Note also that, not only can the glider be accelerated by shifting the weight forward, but it can also be controlled laterally because it is carrying weight, which can be shifted to compensate for changes in roll during launch. Contrarily, if the nose is being held down, and a thermal gets under one wing, the glider must first lift high enough to allow the harness straps to go tight before weight shift correction can occur. During the time it takes for the glider to lift high enough to tighten the straps, precious milliseconds have been lost in lack of control.

Allowing the nose to begin at a raised angle of attack, ensures that the harness straps go tight early in the take off run and provides the launching pilot with weight shift control for the largest percentage of time in the take-off run.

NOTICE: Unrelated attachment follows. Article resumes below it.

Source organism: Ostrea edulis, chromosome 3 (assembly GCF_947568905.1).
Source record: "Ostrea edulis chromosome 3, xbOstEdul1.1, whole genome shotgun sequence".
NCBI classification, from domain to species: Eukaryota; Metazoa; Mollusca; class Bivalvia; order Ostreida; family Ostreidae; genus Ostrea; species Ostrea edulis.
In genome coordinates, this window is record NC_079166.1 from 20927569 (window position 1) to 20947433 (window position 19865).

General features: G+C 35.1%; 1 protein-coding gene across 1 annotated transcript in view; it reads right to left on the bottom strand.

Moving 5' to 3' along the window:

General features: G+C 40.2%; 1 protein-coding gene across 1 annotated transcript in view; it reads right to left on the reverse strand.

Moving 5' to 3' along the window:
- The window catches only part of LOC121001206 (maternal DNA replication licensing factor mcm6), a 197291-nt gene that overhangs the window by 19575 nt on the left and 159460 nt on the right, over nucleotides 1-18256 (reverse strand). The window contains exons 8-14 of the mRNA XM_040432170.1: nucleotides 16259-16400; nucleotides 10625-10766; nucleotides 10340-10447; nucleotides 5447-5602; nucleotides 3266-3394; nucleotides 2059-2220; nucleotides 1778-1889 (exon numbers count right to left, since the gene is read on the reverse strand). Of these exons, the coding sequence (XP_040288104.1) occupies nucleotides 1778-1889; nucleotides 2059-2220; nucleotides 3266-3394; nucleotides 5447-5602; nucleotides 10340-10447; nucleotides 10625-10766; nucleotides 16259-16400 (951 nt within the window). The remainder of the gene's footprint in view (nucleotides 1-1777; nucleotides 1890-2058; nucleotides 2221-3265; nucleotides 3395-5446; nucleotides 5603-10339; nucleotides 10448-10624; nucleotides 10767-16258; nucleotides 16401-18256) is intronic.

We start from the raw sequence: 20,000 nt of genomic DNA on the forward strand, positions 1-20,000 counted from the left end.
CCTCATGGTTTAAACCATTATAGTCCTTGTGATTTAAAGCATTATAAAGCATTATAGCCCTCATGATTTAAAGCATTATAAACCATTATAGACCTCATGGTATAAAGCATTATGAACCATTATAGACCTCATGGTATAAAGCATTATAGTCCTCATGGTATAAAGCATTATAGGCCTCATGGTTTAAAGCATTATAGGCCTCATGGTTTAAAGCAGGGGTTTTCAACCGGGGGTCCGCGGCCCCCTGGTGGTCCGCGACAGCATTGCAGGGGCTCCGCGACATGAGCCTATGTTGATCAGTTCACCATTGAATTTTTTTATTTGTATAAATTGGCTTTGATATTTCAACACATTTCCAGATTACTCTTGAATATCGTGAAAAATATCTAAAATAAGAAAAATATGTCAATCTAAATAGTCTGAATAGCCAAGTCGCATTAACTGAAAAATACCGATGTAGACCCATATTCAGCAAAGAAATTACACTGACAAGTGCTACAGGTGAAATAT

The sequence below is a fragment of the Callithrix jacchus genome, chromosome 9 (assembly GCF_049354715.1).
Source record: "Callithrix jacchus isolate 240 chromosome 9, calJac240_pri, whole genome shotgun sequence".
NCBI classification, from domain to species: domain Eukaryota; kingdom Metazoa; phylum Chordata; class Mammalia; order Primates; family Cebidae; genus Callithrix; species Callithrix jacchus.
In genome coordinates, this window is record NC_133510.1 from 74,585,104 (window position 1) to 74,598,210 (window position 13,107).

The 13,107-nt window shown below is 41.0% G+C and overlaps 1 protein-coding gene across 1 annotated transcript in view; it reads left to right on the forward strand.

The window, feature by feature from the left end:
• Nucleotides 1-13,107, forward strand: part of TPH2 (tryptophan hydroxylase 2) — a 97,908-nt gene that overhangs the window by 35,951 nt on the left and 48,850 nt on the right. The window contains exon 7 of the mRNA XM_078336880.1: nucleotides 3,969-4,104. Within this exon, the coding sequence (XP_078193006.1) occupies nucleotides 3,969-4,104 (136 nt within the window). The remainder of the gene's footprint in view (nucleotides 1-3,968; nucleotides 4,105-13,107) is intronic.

Smooth Transition to Flying

The speed at which a hang-glider stalls goes up with increase in weight it is carrying. So, while standing on launch, preparing to run, the glider has the ability to carry as much weight as is comensurate with the wind (its current airspeed). As you add speed in the take-off run, the glider gains ability to carry more weight. Ideally, if we were to graph a glider's stall speed, relative to the weight it carrying at any moment during the take-off run, we would hope to see the airspeed at some margin greater than its stall speed.

Now, the term "smooth transition to flying" is a phrase that is taken directly from the FAR Part 103, Pilot Proficiency standards, for a beginner rating. It reads:

    D. Launch unassisted showing: